onstration on Clarionet for
Wooing the soil of western Nebraska had
taken the cunning from the'stlffened fin
gtrs of Theron Leonard Anderson, applicant
for enlistment aa a naval Inuslclan, but at
an Omaha music store he demonstrated to
Lieutenant Foit of Lh recruiting station
that he could play.
Anderson, very obviously a farmer, ap
peared at the recruiting station to make
his application. He prefaced his remarks
with the statement that he was a musician
cf no mean ability. The officer In charge
may have been a bit skeptical, but with
other preliminaries out of the way he ar
ranged for the try out. Anderson waa ac
The recruit who goes down to ths sea to
pipe fairy strains on his clarinet for the
aallnr boys has been 'a man cf many voca
tions and now he has rait his choice in
favor of the bounding main as a preference
over the tlllowlng acres of the Nebraska
John Croft Klrkpatrlc, a' Washington,
Ia., lad cf 87 years, has decided to go to
sea for the government becaute of the 1m-
prebslons ho gained In reading "Twenty
Years Before the Mast," and a history of
the Spanish-American' war.
COUNCIL HONORS MRS. BUTLER!
Adjonrns Iteaular Mrrlluic Brrnnse of
the Death nf ( Itr Clerk's
In honor of Mrs. Joseph Butler no busi
ness was transacted by the city council
Tuesday night. Several members were
present and the meeting was adjourned to
Thursday morning at 9 o'clock. The funeral
of Mrs. Uutler, mother of Dan, Butler, city
clerk, and Joseph Butler, deputy gas com
missioner, was held Tuesday morning.
CLARK SUCCEEDS IN PURPOSE
Omaha Man. Polled In Attempt at
Snlctde Here, Kaala Life hy
Polsun at Lincoln.
Oeorge 11. Clark. 223 Pouth Thirteenth
stieet, who attempted to commit suicide
at his home last week by taking an over
dose of morphine, succeeded In ills attempt
to kill himself at Lincoln yesterday, when
he again took poivuu. Clark waa released
fn.m tit. Joseph's hospital, recovered from
the effects of Ma previous attempt, only
yesttuday morning. .
Wool Insrtera Heleased on Bund.
NEW YORK. Nov. ; Clarence A. Walt
ers, miuti.er of tfte woolen manufacturing
and iinpivilna firm of John F. iirU:g
!ns of HiaJf.ird Fnxland. and this city,
alio was aiKAtt-d on Hi charge of having
been ctir. nd In a soris of alleeed
custom uncKr valuation fiauda. In con
sequence ot which the K'i'ernfant vas de
frauded of duties amounting to H),0m), was
IwJay ruieaaed uu bail.
Fire Protection Law
County Attorney Prepare! Complaints
for Eleven Omaha Concerns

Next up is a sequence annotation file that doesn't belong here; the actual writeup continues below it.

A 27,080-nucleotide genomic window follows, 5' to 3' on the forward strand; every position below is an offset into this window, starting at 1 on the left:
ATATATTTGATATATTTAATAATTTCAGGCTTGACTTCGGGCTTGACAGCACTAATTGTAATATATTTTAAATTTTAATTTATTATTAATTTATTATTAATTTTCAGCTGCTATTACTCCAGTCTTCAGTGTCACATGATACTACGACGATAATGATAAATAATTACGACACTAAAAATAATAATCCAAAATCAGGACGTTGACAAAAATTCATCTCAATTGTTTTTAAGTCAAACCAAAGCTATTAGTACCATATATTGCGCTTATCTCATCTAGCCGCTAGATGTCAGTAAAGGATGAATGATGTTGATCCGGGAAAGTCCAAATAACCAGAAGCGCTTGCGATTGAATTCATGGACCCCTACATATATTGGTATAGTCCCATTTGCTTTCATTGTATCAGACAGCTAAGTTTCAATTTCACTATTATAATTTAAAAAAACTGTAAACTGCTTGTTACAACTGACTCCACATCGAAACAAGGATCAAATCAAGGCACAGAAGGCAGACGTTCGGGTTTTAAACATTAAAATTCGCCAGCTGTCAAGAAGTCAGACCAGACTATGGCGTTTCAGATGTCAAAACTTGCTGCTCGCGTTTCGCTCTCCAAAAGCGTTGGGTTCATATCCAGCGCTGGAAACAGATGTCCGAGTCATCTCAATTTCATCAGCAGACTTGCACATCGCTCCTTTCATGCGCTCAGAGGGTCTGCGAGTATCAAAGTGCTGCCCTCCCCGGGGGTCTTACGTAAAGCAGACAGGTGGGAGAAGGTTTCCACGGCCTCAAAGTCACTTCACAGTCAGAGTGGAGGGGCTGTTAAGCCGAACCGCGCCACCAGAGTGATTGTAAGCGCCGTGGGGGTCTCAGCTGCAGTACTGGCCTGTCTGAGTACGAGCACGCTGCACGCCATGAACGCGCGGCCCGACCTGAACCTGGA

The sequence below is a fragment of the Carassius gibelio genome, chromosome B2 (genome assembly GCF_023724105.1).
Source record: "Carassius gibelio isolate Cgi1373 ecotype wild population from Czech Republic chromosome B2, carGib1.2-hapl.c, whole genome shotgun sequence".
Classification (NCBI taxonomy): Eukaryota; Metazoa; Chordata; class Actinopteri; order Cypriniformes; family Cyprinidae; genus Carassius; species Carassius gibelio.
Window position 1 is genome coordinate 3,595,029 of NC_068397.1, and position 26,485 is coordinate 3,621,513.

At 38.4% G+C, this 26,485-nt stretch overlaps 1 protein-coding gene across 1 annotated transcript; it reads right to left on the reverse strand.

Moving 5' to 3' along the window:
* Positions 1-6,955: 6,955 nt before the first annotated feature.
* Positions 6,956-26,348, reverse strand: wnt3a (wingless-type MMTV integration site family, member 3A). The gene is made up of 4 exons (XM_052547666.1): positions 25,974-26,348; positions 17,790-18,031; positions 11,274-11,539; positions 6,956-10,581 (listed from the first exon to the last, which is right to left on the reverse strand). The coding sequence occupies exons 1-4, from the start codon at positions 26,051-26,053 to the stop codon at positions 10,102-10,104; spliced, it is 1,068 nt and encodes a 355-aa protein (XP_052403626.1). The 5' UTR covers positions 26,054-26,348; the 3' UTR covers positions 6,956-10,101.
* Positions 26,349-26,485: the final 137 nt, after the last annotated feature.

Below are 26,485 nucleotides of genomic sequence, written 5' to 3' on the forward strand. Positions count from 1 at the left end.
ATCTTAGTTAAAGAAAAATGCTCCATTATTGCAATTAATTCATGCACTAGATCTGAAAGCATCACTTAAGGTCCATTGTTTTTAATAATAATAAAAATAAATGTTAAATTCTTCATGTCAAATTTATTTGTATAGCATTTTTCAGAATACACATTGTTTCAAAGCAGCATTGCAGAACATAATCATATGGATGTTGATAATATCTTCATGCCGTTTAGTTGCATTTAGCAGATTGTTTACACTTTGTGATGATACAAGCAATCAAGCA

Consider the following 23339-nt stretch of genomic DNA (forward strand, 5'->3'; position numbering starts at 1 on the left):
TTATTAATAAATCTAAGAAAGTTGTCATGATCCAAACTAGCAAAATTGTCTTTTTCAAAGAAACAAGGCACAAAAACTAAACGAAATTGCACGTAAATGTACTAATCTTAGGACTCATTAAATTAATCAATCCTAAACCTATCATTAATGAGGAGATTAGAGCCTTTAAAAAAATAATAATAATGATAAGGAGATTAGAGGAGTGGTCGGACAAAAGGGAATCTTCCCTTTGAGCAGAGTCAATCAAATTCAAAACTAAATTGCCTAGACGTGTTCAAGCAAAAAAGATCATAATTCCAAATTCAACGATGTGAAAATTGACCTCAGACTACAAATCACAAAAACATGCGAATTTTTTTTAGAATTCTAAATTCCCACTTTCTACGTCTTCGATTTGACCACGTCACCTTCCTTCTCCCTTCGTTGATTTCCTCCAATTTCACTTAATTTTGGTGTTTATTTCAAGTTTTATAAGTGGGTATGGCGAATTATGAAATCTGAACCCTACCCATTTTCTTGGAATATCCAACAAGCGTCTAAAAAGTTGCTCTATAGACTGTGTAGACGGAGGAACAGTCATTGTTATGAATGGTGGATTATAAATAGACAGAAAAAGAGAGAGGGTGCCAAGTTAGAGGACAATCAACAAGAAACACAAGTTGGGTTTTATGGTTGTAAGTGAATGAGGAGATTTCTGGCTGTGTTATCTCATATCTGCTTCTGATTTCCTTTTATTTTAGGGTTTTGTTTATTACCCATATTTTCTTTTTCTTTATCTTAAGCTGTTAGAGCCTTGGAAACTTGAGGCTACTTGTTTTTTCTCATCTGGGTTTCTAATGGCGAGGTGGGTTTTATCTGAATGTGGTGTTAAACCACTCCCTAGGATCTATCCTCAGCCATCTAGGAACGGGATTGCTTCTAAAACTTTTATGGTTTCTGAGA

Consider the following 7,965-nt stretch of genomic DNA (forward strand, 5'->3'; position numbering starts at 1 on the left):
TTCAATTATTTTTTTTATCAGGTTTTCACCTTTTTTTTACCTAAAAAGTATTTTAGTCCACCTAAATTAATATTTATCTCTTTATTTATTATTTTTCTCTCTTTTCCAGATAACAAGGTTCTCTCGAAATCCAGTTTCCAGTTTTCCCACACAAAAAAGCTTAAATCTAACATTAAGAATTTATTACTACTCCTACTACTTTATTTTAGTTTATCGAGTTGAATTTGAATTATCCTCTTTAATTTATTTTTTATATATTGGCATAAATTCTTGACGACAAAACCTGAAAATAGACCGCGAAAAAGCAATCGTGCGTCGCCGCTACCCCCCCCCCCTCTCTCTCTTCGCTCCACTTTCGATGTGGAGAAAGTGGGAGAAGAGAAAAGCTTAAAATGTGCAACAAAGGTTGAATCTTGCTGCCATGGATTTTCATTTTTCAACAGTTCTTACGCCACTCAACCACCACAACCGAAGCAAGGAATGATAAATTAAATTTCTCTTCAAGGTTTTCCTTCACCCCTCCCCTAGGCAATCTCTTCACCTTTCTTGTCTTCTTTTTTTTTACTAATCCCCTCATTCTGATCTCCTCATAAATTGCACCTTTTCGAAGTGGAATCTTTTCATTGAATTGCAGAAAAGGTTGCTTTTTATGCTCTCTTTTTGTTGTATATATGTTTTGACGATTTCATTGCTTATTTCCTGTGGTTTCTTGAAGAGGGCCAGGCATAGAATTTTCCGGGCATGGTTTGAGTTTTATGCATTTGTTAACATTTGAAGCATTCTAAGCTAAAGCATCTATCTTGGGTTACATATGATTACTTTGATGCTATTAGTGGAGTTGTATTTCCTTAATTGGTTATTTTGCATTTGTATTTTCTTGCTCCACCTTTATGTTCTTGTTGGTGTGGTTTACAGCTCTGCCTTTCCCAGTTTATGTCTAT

Complaints against eleven Omaha con
cerns charging violation of the state fire
protection law, which requires fire escapes
on all buildings two or more stories In
height, have been prepared by County At
torney English under direction of Will M.
Maupln. deputy Slate labor commissioner,
and will be filed in tiie county court as
soon as Mr. Maupln can come to Omaha
and sign them.
Those sealant whom complaints wilt be
filed are: L. O. Doup, 1301 to 1311 Nicho
las street; Iaao Devi, 802 to 806 Thirteenth
street; J. Uardlner H nines, 1213 to 1218
Leavenworth street; Charles Gruenig, 1314
1318 Douglas street; W. J. Connell, agent
Imperial Investment company. Tenth and
Mason streets; John Beklns, Omaha Van
and storage company. Sixteenth and Marcy
streets; A. C. Kennedy, agent, 701 to 705
North Sixteenth street; Fred H. Davis,
agent, Clarkson hospital; board of trustees
Methodist hospital; Tukey A Sons, agents,
1318 Farnam street; William Gordon. Ex
pressmen's Delivery company. Eleventh
and Davenport streets.
MACHINES TOJE REOPENED
Commissioners Decide to Comply with
Request of C. W. Pool.
ISO BOND WILL EE REQUIRED
Democratic Candidate for Secretary of
State Will Watch for Himself
In aa Effort to Get 4nto
Ignoring the opinion of the office of
County Attorney Jamea P. English that the
offtral election canvassing board can re
quire Charles W. Pool, defeated democratio
candidate for secretary of state, to give a
cost bond for the opening of the voting
machines to verify the returns on secre
tary of state, the Board of County Commis
sioners Wednesday morning ordered the
board to proceed to open the machines for
Mr. Pool without requiring a bond. tfha
board announced that the canvassing of the
machines will bt commenced Thursday
Mr. Pool will watch ths work for him
self. B. O. Emery of the land commis
sioner's office, Lincoln, will watch the
canvass for Addison Walt, republican can
didate, who on the face of all the official
returns has defeated Pool by ninety-two
A week ago,, while John C. Trouton and
John Grant, republicans, were members of
the Board of County Commissioners, the
board asked the county attorney's office
for an opinion in the bond matter. The